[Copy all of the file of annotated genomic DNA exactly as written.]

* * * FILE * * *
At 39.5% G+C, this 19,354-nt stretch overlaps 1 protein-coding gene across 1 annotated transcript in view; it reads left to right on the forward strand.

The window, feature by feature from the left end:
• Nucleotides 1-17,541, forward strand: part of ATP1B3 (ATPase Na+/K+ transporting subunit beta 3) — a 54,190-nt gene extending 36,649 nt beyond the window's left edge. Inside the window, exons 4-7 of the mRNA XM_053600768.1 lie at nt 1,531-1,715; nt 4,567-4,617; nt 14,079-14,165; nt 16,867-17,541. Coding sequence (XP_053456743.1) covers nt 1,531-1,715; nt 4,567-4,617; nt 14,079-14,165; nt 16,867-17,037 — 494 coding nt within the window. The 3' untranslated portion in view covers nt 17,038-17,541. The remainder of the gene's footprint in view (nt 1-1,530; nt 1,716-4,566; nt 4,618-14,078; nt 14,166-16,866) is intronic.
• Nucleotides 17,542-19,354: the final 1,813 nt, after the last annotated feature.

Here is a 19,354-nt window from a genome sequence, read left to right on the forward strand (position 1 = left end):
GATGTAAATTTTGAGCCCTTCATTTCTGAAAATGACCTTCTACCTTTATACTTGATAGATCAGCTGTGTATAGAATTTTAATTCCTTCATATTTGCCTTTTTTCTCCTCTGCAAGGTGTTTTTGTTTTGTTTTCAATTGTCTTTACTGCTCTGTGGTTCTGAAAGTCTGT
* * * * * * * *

At 39.5% G+C, this 19,354-nt stretch overlaps 1 protein-coding gene across 1 annotated transcript in view; it reads left to right on the forward strand.

The window, feature by feature from the left end:
• Nucleotides 1-17,541, forward strand: part of ATP1B3 (ATPase Na+/K+ transporting subunit beta 3) — a 54,190-nt gene extending 36,649 nt beyond the window's left edge. Inside the window, exons 4-7 of the mRNA XM_053600768.1 lie at nt 1,531-1,715; nt 4,567-4,617; nt 14,079-14,165; nt 16,867-17,541. Coding sequence (XP_053456743.1) covers nt 1,531-1,715; nt 4,567-4,617; nt 14,079-14,165; nt 16,867-17,037 — 494 coding nt within the window. The 3' untranslated portion in view covers nt 17,038-17,541. The remainder of the gene's footprint in view (nt 1-1,530; nt 1,716-4,566; nt 4,618-14,078; nt 14,166-16,866) is intronic.
• Nucleotides 17,542-19,354: the final 1,813 nt, after the last annotated feature.

Here is a 19,354-nt window from a genome sequence, read left to right on the forward strand (position 1 = left end):
GATGTAAATTTTGAGCCCTTCATTTCTGAAAATGACCTTCTACCTTTATACTTGATAGATCAGCTGTGTATAGAATTTTAATTCCTTCATATTTGCCTTTTTTCTCCTCTGCAAGGTGTTTTTGTTTTGTTTTCAATTGTCTTTACTGCTCTGTGGTTCTGAAAGTCTGT